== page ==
United States of America, Plaintiff-appellee, v. Owen B. Nerren, Defendant-appellant.united States of America, Plaintiff-appellee, v. Edward L. Nerren, Defendant-appellant, 613 F.2d 572 (5th Cir. 1979)Annotate this Case
United States Court of Appeals,Fifth Circuit.
March 13, 1980.
Luke J. Schissel, Greenwood, Miss., Wayne L. Sterling, Director, Industrial Develop. Board of Central La., Alexandria, La., for defendant-appellant.
H. M. Ray, U. S. Atty., Thomas W. Dawson, Asst. U. S. Atty., Oxford, Miss., for plaintiff-appellee in both cases.
Alfred E. Moreton, III, Asst. U. S. Atty., Oxford, Miss., for plaintiff-appellee in No. 79-3102.
Appeals from the United States District Court for the Northern District of Mississippi.
Before CHARLES CLARK, VANCE and SAM D. JOHNSON, Circuit Judges.
Edward and Owen Nerren were brothers. Both pleaded guilty to income tax evasion and were each sentenced to three years imprisonment and a $10,000 fine, with all but six months of the prison sentence to be suspended. Since the Nerren brothers were business partners, the trial judge stayed Owen's incarceration until Edward was released from custody. Such a staggered prison term would allow one of the brothers to be present to guide business and family matters at all times. Additionally, the district judge stayed Edward Nerren's reporting date for 90 days to allow planting and harvesting of the 1979 agricultural crop.
On July 10, 1979, the defendants filed a Rule 35 motion for reduction of sentence. The trial judge promptly conducted a hearing on the motion. At the hearing the defendants introduced evidence of their remorse, the business and family reasons for reducing their prison sentence, and the brothers' health problems. After hearing the witnesses' testimony, the district court denied the Nerrens' motion, but granted Edward Nerren an extra 30 days to report.
On August 21, four days before Edward Nerren was to report to prison, the defendants filed a second Rule 35 motion. They sought sentence reduction due to the mental health of Edward Nerren's daughter and community business affairs that required Owen Nerren's presence. The motion was supplemented by various medical reports. The trial court summarily denied this motion. The defendants then instituted this appeal.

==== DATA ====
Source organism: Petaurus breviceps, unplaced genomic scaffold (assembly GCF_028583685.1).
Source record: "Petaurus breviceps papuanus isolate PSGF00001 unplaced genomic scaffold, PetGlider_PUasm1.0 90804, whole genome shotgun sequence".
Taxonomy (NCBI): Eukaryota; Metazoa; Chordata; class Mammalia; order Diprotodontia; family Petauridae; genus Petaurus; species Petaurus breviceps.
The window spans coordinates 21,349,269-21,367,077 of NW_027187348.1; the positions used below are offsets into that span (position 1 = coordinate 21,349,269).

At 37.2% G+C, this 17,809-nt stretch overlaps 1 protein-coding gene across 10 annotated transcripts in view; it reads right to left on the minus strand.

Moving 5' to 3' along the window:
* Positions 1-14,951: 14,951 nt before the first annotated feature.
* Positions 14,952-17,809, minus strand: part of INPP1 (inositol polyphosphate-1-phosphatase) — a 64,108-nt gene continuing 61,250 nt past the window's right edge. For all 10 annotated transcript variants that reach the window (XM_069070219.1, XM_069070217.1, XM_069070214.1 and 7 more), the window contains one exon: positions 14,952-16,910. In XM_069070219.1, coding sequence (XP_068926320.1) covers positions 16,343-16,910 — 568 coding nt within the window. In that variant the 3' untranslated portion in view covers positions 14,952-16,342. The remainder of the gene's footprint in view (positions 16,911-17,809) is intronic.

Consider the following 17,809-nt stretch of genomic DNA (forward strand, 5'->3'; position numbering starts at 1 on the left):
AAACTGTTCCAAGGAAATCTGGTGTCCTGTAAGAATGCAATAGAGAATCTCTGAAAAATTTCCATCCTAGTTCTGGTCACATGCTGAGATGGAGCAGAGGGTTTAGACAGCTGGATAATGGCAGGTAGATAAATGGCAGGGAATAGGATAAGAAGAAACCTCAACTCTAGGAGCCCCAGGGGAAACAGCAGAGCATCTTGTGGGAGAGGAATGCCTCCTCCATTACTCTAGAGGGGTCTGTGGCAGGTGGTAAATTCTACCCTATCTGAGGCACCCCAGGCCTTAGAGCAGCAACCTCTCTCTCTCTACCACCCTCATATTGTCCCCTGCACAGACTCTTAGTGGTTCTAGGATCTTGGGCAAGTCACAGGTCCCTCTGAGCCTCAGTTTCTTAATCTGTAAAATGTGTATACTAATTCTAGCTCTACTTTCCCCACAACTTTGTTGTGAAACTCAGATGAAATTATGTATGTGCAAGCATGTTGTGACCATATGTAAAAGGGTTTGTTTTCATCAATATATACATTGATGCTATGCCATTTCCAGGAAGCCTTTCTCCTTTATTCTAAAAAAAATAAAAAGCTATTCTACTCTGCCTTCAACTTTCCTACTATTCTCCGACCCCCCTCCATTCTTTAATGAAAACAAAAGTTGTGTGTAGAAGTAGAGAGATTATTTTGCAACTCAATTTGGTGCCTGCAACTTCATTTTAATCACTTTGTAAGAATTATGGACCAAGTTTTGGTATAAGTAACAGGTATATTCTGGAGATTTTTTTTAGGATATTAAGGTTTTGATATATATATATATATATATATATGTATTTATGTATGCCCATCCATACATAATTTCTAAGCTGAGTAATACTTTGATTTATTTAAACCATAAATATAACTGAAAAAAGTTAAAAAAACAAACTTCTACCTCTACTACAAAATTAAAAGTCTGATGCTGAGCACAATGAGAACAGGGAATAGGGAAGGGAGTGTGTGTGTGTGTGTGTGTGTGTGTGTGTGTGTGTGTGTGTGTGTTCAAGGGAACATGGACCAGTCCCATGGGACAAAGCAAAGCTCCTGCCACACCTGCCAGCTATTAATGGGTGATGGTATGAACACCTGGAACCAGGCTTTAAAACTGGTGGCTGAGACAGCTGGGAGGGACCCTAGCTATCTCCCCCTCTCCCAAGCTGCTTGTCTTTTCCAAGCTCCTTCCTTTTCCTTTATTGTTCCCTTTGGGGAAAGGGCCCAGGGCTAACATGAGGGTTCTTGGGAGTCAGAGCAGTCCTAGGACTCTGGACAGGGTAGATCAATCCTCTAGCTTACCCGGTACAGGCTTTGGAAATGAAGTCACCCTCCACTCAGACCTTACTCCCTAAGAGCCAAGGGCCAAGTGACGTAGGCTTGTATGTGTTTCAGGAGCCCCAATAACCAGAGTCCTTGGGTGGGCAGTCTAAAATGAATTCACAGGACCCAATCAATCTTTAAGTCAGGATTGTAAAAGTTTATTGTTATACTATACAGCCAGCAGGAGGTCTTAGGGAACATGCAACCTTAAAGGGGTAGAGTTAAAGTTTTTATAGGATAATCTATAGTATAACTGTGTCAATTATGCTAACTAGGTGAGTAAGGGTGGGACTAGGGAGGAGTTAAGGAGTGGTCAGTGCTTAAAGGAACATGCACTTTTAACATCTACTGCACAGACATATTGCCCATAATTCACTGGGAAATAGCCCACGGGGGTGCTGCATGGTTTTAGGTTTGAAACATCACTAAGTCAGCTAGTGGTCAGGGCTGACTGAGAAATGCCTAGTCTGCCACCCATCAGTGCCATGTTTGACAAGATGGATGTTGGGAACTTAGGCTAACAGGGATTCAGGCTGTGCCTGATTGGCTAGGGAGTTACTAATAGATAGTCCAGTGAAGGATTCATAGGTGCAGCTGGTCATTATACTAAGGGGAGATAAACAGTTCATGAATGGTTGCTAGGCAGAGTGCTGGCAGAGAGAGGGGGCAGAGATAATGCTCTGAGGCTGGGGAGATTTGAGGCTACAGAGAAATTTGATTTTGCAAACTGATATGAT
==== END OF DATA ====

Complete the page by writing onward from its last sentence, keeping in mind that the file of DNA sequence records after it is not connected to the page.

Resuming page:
Defendants' first point of error is that the trial court erred in denying their Rule 35 motion. A Rule 35 motion is addressed to the discretion of the trial judge, and we will reverse only for illegality or a gross abuse of discretion. United States v. Yates, 553 F.2d 502 (5th Cir. 1977). In the case at bar, the Nerrens were sentenced to six months imprisonment under a statute that provided a maximum term of five years. 26 U.S.C.A. § 7201 (1967). The district judge then tailored the terms of incarceration so that one brother would always be home, able to tend to their business and family needs. Furthermore, the judge stayed Edward Nerren's reporting date until after the planting and harvesting season. While we recognize the family needs and the brothers' health problems, we are unable to say that the trial court abused its discretion.
The Nerrens' second argument is that the trial judge erred in failing to hold a hearing on their second motion for reduction of sentence. Rule 35 motions may be denied summarily when the facts alleged by a defendant do not indicate "an illegal sentence or that the trial court grossly abused its discretion in imposing the sentence." United States v. Muniz, 571 F.2d 1344, 1345 (5th Cir. 1978) (per curiam). The allegations in defendants' second Rule 35 motion fail to indicate an illegal sentence or an abuse of discretion.
Neither of the defendants' contentions establish an error by the trial judge. The order of the district court is
Fed. R. App. P. 34(a); 5th Cir. R. 18